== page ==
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Refereed articles

Democracy and pretend democracies in Africa: Myths of African democracies - p 139

Based on the analysis of a number of printed and electronic media, this paper rejects the myth of a special kind of African democracy as well as the claim perpetrated by some African leaders that western liberal democracy is not compatible with African traditions.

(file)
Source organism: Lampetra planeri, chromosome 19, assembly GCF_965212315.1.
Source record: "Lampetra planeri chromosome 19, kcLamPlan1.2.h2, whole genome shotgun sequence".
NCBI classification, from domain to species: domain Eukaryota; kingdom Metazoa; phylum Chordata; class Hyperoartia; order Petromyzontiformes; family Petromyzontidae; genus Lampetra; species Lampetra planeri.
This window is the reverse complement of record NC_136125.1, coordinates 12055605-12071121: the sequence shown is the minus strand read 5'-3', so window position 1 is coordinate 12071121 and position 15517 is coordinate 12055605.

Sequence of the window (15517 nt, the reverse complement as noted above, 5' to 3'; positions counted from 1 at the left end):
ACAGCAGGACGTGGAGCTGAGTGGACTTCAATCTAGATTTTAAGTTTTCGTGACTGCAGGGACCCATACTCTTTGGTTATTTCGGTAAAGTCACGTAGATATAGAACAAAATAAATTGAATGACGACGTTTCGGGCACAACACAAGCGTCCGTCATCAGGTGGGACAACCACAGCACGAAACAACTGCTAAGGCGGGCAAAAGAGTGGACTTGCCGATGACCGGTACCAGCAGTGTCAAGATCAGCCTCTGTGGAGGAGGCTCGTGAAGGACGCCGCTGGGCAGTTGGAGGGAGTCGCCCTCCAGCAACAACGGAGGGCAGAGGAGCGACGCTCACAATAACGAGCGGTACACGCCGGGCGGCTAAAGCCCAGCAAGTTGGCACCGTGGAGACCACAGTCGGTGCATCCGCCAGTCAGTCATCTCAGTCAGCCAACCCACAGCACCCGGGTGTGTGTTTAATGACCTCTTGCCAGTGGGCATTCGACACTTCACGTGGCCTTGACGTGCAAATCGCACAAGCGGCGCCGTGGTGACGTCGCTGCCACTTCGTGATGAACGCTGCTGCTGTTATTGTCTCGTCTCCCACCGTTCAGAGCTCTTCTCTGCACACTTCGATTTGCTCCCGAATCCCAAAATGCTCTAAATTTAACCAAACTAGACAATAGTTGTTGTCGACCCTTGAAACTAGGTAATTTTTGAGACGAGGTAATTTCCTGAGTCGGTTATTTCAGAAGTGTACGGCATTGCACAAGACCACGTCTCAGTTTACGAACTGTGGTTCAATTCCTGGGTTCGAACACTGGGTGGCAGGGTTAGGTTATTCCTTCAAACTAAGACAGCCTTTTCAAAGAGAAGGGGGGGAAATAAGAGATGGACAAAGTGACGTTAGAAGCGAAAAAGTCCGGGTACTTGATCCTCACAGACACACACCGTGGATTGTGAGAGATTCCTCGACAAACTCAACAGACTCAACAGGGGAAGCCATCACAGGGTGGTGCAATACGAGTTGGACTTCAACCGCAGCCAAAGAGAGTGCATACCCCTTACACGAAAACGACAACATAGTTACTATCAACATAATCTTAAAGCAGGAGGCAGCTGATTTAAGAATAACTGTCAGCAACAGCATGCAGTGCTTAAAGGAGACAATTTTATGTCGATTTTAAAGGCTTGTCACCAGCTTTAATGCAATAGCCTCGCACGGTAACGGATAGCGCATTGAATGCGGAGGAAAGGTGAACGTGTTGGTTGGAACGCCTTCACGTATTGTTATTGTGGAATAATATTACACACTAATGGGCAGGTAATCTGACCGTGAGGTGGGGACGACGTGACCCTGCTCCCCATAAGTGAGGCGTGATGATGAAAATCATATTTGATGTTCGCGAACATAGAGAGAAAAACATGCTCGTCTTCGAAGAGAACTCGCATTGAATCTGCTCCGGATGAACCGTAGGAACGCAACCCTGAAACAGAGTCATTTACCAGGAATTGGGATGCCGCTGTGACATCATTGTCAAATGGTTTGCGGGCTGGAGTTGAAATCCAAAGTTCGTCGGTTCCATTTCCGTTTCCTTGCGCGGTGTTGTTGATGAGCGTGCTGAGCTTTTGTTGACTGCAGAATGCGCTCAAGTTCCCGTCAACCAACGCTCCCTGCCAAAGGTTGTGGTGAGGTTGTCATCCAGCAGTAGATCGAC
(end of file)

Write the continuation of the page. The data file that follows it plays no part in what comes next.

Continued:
Literature shows that democracy as a modern style of governance is in theory and practice a European phenomenon that has grown out of European history and built on European social ideals and political movements. Since the early years of African independence (1950/60s) most of Africa’s heads of state and government have rejected liberal democracy and the values and principles on which it is based, arguing that this system of government is not compatible with African traditions. However, despite having rejected liberal democracy and the values on which it is based, most African leaders like to describe the regimes of their countries as democratic. They claim to have an essentially African democracy or a kind of indigenous democracy, which is different from western liberal democracy. Based on the analysis of a number of printed and electronic media, this paper rejects the myth of a special kind of African democracy as well as the claim perpetrated by some African leaders that western liberal democracy is not compatible with African traditions. It also argues that a small number of fully democratic African states in the post-colonial era have adopted unmediated liberal democratic values and that any attempt on the part of an African leader to subvert the principles of liberal democracy, as developed in Europe and North America, has led most African regimes to become what this paper has called pretend democracies.

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